Andrea Bianchi, Chiara Mozzetta, Gloria Pegoli, Federica Lucini, Sara Valsoni, Valentina Rosti, Cristiano Petrini, Alice Cortesi, Francesco Gregoretti, Laura Antonelli, Gennaro Oliva, Marco De Bardi, Roberto Rizzi, Beatrice Bodega, Diego Pasini, Francesco Ferrari, Claudia Bearzi, Chiara Lanzuolo
Muscle satellite cells promote regeneration and could potentially improve gene delivery for treating muscular dystrophies. Human satellite cells are scarce; therefore, clinical investigation has been limited. We obtained muscle fiber fragments from skeletal muscle biopsy specimens from adult donors aged 20 to 80 years. Fiber fragments were manually dissected, cultured, and evaluated for expression of myogenesis regulator PAX7. PAX7+ satellite cells were activated and proliferated efficiently in culture. Independent of donor age, as few as 2 to 4 PAX7+ satellite cells gave rise to several thousand myoblasts. Transplantation of human muscle fiber fragments into irradiated muscle of immunodeficient mice resulted in robust engraftment, muscle regeneration, and proper homing of human PAX7+ satellite cells to the stem cell niche. Further, we determined that subjecting the human muscle fiber fragments to hypothermic treatment successfully enriches the cultures for PAX7+ cells and improves the efficacy of the transplantation and muscle regeneration. Finally, we successfully altered gene expression in cultured human PAX7+ satellite cells with Sleeping Beauty transposon–mediated nonviral gene transfer, highlighting the potential of this system for use in gene therapy. Together, these results demonstrate the ability to culture and manipulate a rare population of human tissue-specific stem cells and suggest that these PAX7+ satellite cells have potential to restore gene function in muscular dystrophies.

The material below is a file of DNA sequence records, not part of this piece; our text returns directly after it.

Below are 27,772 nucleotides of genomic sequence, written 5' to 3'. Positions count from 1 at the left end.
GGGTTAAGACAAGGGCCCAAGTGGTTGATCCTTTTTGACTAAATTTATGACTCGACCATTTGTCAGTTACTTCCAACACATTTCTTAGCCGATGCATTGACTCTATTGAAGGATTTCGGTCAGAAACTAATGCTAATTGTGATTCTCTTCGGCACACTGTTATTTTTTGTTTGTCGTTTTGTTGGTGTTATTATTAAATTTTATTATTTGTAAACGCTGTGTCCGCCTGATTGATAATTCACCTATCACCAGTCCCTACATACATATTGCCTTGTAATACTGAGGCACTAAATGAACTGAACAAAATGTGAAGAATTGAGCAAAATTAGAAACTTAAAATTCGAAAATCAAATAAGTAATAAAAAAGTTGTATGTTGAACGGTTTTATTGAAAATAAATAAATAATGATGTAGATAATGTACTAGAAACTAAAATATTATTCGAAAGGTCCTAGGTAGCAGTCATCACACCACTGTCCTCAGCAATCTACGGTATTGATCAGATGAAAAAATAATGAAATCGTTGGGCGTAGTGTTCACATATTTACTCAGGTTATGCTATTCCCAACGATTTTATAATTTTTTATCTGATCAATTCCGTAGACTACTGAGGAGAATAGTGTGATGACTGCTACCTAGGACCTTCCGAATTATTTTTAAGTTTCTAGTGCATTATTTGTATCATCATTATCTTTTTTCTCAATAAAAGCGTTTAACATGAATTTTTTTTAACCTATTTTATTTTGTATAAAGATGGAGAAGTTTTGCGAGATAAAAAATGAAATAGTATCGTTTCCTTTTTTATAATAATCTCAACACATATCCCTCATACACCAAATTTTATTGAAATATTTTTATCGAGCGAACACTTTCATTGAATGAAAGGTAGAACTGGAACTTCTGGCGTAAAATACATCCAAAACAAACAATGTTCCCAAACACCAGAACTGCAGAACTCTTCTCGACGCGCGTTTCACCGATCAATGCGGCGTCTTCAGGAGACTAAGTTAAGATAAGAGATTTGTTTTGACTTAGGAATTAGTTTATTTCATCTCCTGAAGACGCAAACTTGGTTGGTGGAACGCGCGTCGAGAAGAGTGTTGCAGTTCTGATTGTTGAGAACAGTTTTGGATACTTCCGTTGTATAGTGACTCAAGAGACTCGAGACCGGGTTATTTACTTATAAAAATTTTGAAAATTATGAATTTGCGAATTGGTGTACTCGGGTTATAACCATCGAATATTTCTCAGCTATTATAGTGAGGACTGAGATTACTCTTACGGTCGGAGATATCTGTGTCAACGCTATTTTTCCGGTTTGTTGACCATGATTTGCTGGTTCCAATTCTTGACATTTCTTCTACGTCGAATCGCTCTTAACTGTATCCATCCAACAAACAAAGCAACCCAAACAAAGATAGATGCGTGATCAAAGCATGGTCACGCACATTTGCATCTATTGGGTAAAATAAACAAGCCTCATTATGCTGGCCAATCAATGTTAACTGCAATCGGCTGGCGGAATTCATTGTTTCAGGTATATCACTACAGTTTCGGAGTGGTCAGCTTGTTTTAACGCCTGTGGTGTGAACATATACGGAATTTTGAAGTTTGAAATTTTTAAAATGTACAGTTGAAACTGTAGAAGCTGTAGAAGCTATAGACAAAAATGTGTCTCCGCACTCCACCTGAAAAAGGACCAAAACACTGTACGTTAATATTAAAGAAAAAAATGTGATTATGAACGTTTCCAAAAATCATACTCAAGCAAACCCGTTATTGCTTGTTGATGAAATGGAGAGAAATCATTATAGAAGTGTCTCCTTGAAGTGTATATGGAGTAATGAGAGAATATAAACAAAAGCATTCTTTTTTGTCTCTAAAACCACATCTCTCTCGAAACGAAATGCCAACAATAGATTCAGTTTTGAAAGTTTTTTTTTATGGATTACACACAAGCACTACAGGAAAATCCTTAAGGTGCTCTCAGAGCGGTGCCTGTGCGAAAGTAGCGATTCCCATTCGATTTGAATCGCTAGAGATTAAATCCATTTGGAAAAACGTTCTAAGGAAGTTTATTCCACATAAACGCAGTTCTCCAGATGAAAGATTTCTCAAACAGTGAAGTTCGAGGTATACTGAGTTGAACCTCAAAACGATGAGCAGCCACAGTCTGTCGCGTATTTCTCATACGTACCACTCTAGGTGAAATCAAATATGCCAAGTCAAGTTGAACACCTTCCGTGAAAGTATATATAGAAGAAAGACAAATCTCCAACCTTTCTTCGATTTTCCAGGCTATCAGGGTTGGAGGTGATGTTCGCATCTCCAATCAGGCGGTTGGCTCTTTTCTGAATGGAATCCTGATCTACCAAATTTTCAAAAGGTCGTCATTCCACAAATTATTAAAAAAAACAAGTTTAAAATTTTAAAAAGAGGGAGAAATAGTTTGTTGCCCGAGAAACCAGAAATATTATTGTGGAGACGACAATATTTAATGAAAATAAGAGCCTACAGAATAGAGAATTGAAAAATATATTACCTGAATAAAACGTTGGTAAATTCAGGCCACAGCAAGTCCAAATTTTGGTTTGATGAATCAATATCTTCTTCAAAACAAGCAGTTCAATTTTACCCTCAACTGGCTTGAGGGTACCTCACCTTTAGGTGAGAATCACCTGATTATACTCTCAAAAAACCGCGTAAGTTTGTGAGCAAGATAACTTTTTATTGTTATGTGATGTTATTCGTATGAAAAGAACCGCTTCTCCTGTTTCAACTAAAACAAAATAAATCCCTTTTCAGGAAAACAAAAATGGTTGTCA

Andreas Marg, Helena Escobar, Sina Gloy, Markus Kufeld, Joseph Zacher, Andreas Spuler, Carmen Birchmeier, Zsuzsanna Izsvák, Simone Spuler
Cancer–related anemia is present in over 60% of newly diagnosed cancer patients and is associated with substantial morbidity and high medical costs. Drugs that enhance erythropoiesis are urgently required to decrease transfusion rates and improve quality of life. Clinical studies have observed an unexpected improvement in hemoglobin and red blood cell (RBC) transfusion-independence in AML patients treated with the isocitrate dehydrogenase 2 (IDH2) mutant-specific inhibitor, enasidenib, leading to improved quality of life without a reduction in AML disease burden. Here, we demonstrate that enasidenib enhanced human erythroid differentiation of hematopoietic progenitors. The phenomenon was not observed with other IDH1/2 inhibitors and occurred in IDH2-deficient CRIPSR-engineered progenitors independently of D-2-hydroxyglutarate. The effect of enasidenib on hematopoietic progenitors was mediated by protoporphyrin accumulation, driving heme production and erythroid differentiation in committed CD71+ progenitors rather than hematopoietic stem cells. Our results position enasidenib as a promising therapeutic agent for improvement of anemia and provide the basis for a clinical trial using enasidenib to decrease transfusion dependence in a wide array of clinical contexts.
Ritika Dutta, Tian Yi Zhang, Thomas Köhnke, Daniel Thomas, Miles Linde, Eric Gars, Melissa Stafford, Satinder Kaur, Yusuke Nakauchi, Raymond Yin, Armon Azizi, Anupama Narla, Ravindra Majeti